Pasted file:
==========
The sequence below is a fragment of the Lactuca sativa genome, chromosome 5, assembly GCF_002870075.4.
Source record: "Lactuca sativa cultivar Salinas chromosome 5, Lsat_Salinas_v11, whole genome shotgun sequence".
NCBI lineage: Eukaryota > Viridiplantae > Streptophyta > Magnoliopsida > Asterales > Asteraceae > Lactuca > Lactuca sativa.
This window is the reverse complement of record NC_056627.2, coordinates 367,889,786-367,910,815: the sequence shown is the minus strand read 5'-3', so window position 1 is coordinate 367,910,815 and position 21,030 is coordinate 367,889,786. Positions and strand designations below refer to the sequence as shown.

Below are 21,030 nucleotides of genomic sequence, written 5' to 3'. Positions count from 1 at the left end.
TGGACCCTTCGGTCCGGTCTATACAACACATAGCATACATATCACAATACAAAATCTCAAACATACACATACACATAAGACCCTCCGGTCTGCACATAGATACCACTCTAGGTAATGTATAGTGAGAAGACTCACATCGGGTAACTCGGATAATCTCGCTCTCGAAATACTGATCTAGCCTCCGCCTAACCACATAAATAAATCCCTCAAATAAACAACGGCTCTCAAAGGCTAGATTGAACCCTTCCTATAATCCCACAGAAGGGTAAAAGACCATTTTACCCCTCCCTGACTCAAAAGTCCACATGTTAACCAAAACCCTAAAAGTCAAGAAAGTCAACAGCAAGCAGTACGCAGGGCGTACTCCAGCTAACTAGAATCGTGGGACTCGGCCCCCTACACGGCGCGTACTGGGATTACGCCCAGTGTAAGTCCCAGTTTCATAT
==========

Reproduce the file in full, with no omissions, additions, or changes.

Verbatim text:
The sequence below is a fragment of the Lactuca sativa genome, chromosome 5, assembly GCF_002870075.4.
Source record: "Lactuca sativa cultivar Salinas chromosome 5, Lsat_Salinas_v11, whole genome shotgun sequence".
NCBI lineage: Eukaryota > Viridiplantae > Streptophyta > Magnoliopsida > Asterales > Asteraceae > Lactuca > Lactuca sativa.
This window is the reverse complement of record NC_056627.2, coordinates 367,889,786-367,910,815: the sequence shown is the minus strand read 5'-3', so window position 1 is coordinate 367,910,815 and position 21,030 is coordinate 367,889,786. Positions and strand designations below refer to the sequence as shown.

Below are 21,030 nucleotides of genomic sequence, written 5' to 3'. Positions count from 1 at the left end.
TGGACCCTTCGGTCCGGTCTATACAACACATAGCATACATATCACAATACAAAATCTCAAACATACACATACACATAAGACCCTCCGGTCTGCACATAGATACCACTCTAGGTAATGTATAGTGAGAAGACTCACATCGGGTAACTCGGATAATCTCGCTCTCGAAATACTGATCTAGCCTCCGCCTAACCACATAAATAAATCCCTCAAATAAACAACGGCTCTCAAAGGCTAGATTGAACCCTTCCTATAATCCCACAGAAGGGTAAAAGACCATTTTACCCCTCCCTGACTCAAAAGTCCACATGTTAACCAAAACCCTAAAAGTCAAGAAAGTCAACAGCAAGCAGTACGCAGGGCGTACTCCAGCTAACTAGAATCGTGGGACTCGGCCCCCTACACGGCGCGTACTGGGATTACGCCCAGTGTAAGTCCCAGTTTCATAT